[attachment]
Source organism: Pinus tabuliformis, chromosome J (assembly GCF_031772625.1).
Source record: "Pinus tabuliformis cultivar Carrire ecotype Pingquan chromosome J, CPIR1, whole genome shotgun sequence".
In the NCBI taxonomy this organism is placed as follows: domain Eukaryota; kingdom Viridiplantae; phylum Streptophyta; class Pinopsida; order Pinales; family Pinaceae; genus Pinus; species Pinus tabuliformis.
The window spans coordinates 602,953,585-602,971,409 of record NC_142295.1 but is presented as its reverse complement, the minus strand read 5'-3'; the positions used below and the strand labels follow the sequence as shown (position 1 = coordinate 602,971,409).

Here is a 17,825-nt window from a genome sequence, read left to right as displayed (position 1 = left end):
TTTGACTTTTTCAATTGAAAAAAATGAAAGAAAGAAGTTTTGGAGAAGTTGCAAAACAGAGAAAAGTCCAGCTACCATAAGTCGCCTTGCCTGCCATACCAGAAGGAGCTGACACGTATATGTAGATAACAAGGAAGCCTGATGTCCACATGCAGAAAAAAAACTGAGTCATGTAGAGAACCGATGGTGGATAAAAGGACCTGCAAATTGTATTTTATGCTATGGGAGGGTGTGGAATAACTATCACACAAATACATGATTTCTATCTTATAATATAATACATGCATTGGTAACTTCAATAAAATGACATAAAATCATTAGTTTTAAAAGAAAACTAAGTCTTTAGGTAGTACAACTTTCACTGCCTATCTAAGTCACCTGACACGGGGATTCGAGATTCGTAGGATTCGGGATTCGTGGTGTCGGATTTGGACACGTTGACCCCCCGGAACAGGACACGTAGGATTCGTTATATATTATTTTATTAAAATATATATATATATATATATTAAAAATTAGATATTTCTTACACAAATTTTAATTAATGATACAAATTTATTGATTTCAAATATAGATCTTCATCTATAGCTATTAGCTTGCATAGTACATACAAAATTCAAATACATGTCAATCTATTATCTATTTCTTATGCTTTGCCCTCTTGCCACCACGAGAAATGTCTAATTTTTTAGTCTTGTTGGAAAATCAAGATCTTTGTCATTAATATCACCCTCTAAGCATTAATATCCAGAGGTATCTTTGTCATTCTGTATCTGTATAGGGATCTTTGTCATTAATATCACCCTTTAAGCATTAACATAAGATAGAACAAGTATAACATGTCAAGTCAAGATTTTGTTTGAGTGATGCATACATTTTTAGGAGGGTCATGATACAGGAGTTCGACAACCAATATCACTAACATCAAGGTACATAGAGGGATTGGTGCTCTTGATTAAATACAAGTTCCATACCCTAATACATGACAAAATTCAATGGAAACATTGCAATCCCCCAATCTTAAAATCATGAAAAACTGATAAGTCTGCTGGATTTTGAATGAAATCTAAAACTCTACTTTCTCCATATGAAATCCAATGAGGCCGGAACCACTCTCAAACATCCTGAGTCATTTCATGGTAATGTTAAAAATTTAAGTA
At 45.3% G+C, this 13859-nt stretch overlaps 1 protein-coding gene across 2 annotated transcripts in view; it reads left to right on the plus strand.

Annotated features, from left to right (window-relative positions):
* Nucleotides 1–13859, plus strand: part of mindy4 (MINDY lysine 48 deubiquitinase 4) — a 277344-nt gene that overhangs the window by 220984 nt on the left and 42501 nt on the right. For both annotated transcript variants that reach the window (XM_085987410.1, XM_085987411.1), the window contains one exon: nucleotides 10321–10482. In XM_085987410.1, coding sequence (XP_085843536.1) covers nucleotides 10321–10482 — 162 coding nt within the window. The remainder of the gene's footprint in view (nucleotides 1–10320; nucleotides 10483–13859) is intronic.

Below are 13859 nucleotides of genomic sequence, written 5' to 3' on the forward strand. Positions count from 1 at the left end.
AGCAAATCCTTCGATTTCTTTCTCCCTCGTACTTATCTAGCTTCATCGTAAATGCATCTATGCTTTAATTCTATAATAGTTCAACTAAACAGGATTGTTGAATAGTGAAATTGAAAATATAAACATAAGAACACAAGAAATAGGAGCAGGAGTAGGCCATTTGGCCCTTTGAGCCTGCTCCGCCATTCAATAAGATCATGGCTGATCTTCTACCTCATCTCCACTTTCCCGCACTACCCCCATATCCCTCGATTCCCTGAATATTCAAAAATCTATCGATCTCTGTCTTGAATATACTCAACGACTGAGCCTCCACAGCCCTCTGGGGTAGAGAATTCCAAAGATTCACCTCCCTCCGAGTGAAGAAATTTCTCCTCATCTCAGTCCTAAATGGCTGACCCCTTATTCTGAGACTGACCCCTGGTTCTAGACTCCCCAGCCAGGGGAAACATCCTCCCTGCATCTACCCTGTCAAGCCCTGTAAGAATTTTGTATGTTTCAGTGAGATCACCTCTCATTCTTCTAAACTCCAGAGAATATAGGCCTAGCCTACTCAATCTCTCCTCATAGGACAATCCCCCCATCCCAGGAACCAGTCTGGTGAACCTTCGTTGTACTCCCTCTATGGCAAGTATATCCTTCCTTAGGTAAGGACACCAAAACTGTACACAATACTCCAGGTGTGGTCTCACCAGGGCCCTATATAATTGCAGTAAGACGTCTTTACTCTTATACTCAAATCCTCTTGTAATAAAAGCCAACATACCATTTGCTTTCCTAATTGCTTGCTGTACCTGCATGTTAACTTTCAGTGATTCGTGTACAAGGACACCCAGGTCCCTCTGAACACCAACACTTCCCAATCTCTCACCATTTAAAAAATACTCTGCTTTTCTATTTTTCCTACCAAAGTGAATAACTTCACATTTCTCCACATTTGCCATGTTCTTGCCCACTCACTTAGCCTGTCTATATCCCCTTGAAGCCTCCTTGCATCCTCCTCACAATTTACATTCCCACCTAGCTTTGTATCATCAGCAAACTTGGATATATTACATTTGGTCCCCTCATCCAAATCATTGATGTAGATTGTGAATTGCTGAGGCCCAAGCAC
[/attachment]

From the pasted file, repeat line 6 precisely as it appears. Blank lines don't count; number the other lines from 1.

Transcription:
TTTGACTTTTTCAATTGAAAAAAATGAAAGAAAGAAGTTTTGGAGAAGTTGCAAAACAGAGAAAAGTCCAGCTACCATAAGTCGCCTTGCCTGCCATACCAGAAGGAGCTGACACGTATATGTAGATAACAAGGAAGCCTGATGTCCACATGCAGAAAAAAAACTGAGTCATGTAGAGAACCGATGGTGGATAAAAGGACCTGCAAATTGTATTTTATGCTATGGGAGGGTGTGGAATAACTATCACACAAATACATGATTTCTATCTTATAATATAATACATGCATTGGTAACTTCAATAAAATGACATAAAATCATTAGTTTTAAAAGAAAACTAAGTCTTTAGGTAGTACAACTTTCACTGCCTATCTAAGTCACCTGACACGGGGATTCGAGATTCGTAGGATTCGGGATTCGTGGTGTCGGATTTGGACACGTTGACCCCCCGGAACAGGACACGTAGGATTCGTTATATATTATTTTATTAAAATATATATATATATATATATTAAAAATTAGATATTTCTTACACAAATTTTAATTAATGATACAAATTTATTGATTTCAAATATAGATCTTCATCTATAGCTATTAGCTTGCATAGTACATACAAAATTCAAATACATGTCAATCTATTATCTATTTCTTATGCTTTGCCCTCTTGCCACCACGAGAAATGTCTAATTTTTTAGTCTTGTTGGAAAATCAAGATCTTTGTCATTAATATCACCCTCTAAGCATTAATATCCAGAGGTATCTTTGTCATTCTGTATCTGTATAGGGATCTTTGTCATTAATATCACCCTTTAAGCATTAACATAAGATAGAACAAGTATAACATGTCAAGTCAAGATTTTGTTTGAGTGATGCATACATTTTTAGGAGGGTCATGATACAGGAGTTCGACAACCAATATCACTAACATCAAGGTACATAGAGGGATTGGTGCTCTTGATTAAATACAAGTTCCATACCCTAATACATGACAAAATTCAATGGAAACATTGCAATCCCCCAATCTTAAAATCATGAAAAACTGATAAGTCTGCTGGATTTTGAATGAAATCTAAAACTCTACTTTCTCCATATGAAATCCAATGAGGCCGGAACCACTCTCAAACATCCTGAGTCATTTCATGGTAATGTTAAAAATTTAAGTA